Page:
Edward C. Nicholson (1827-1890)
Photo:  Maurice R. Fox,
Dye-Makers of Great Britain 1856-1976,
Imperial Chemical Industries PLC, Manchester, 1987
Reproduction of Article "Edward Chambers Nicholson, F.C.S., The Journal of the Society of Chemical Industry, Vol. 9, No, 11, November 29,
1890, p. 1023:


In the year 1845 the Royal College of Chemistry had been but comparatively recently founded by Professor A. W. Hofmann. In that year two
of the Professor’s first students were appointed by him to assist him in the pursuit of his earlier brilliant researches in organic chemistry.
One of these was Edward Chambers Nicholson, the other was Frederick Augustus Abel, now Sir Frederick Abel. After a few years
Nicholson became associated with the conduct of a small chemical manufacturing business, which, under his guidance and chemical
supervision, speedily developed, and at length acquired, through his work, a very high reputation for the production of rare chemical
compounds upon a manufacturing scale. Directly after the foundation to the coal-tar colour industry had been laid by the discoveries of W.
H. Perkin, Nicholson produced upon a large scale and of a high degree of purity certain tinctorial coal-tar derivatives which speedily
acquired great commercial importance, and thus brought fame as well as profit to his firm. Turning now to a series of lectures on “ Coal-tar
colours and on recent improvements and progress in dyeing and calico printing, embodying copious notes taken at the International
Exhibition of 1862,” by the late Dr. F. Grace Calvert, delivered in Manchester, we read “ Most persons must have admired in the recent
exhibition the beautiful crowns of acetate of rosaniline exhibited by Messrs.  Simpson, Maule, and Nicholson, which presented in reflected
light the green metallic lustre of cantharides’ wings.” Also further on we read  “Roseine was first introduced into the trade early in 1860 by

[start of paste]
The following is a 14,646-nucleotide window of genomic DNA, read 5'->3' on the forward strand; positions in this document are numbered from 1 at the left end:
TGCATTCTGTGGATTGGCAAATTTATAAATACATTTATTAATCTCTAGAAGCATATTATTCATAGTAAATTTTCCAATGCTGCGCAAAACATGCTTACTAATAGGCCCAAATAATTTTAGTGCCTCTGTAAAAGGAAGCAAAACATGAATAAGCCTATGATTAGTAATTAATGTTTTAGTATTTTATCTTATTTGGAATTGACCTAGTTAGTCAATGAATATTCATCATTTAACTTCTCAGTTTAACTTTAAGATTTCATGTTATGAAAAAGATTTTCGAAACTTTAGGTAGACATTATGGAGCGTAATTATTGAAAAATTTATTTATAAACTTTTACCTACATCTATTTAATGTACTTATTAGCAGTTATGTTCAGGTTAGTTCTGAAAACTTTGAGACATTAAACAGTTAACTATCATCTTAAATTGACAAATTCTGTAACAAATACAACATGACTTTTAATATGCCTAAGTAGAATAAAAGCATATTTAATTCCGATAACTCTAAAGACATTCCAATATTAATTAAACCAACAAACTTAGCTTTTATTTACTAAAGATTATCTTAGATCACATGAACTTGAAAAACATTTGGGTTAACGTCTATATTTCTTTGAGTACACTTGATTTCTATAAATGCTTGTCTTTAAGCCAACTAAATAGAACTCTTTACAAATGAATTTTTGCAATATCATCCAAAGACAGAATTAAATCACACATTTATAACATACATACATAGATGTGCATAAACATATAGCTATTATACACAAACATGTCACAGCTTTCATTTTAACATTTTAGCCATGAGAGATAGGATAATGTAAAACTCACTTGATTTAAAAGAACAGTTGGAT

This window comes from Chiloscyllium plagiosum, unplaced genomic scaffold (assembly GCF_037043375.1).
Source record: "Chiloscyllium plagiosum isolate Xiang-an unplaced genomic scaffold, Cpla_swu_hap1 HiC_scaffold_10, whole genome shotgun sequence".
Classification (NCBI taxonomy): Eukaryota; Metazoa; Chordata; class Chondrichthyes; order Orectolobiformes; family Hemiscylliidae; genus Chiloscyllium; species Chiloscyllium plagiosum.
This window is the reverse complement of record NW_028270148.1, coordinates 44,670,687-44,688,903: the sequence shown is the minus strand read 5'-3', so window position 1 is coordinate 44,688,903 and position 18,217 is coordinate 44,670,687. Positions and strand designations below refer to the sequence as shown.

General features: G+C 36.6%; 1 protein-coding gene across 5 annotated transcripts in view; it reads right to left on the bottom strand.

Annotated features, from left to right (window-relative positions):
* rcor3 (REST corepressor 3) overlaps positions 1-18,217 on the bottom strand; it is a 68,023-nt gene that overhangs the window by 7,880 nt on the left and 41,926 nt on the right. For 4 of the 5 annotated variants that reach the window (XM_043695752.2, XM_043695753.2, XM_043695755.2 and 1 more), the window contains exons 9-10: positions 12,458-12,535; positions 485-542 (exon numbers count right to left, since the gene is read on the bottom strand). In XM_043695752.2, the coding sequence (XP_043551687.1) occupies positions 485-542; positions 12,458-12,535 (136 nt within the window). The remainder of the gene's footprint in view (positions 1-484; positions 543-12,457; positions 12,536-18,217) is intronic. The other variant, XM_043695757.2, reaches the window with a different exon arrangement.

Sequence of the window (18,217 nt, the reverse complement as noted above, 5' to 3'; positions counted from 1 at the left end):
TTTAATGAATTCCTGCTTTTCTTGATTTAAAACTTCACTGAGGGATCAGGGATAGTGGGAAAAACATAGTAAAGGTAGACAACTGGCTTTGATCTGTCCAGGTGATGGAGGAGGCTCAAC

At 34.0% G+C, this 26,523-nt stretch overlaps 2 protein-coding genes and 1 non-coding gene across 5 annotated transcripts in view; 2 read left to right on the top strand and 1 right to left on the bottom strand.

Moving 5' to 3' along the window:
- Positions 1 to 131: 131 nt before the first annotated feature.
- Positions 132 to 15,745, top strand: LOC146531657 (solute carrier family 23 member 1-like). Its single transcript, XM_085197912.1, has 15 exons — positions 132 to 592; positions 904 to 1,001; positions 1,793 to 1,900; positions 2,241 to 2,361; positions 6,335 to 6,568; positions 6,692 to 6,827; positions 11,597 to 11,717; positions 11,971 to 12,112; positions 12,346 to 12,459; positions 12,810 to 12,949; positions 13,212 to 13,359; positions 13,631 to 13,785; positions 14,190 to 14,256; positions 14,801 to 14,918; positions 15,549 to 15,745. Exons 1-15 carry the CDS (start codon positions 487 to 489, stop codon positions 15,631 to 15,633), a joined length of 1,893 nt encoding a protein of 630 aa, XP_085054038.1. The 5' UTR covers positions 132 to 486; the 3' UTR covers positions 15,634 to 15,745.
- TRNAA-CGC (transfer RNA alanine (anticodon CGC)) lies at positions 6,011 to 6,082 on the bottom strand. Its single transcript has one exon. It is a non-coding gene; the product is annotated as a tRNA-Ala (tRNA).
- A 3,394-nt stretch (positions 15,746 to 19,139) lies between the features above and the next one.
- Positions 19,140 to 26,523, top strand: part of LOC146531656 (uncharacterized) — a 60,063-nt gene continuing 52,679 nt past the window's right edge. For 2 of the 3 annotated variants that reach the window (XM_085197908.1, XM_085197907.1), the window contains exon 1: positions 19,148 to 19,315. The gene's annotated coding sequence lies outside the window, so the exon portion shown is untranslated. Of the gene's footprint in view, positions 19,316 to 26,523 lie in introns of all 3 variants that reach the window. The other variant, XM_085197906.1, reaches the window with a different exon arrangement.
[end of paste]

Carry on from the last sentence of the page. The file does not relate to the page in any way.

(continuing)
Messrs.  Simpson, Maule, and Nicholson.” Dr. Calvert later on refers to the once much used “Bleu de Lyon,” at first largely imported into
this country, but, adds Calvert, “now manufactured by Messrs. Simpson, Maule, anc Nicholson.” It is indeed refreshing to note throughout
the lectures how, through the influence of this great technological chemist, the firm, which he was raising to a position of eminence, not to
speak of affluence, held its own, and more than held its own in the race with the best continental firms representing the coal-tar colour

After a career as manufacturing chemist as brief as it was brilliant, Mr. Nicholson retired from business, and it has been a source of much
regret to those acquainted with his exceptional powers as an investigator and originator of manufacturing processes, that he thought best
to abandon the active pursuit of chemical science in the full tide of success, and when his continued labours could not have failed to be of
important benefit to the hemical industries.

Edward Chambers Nicholson died on the 23rd of October last, after a brief illness, at the age of 63 years.  It is not too much to say that to his
remarkable talent for developing into successful manufacturing processes, intricate laboratory methods for the preparation of new and
rare products, England chiefly owed the high position she held in the industrial world in the early days of the coal-tar colour industry. Nor
should, in this connexion, the scientific enthusiasm or inspiration be forgotten, due to the teachings and ennobling influence of that master
of scientific instruction and original investigation, A. W.  Hofmann, an influence both felt and responded to by so many of his pupils during
his directorship of the Royal College of Chemistry and subsequently in their later careers.—W. S.
Edward C. Nicholson,
Dye Chemist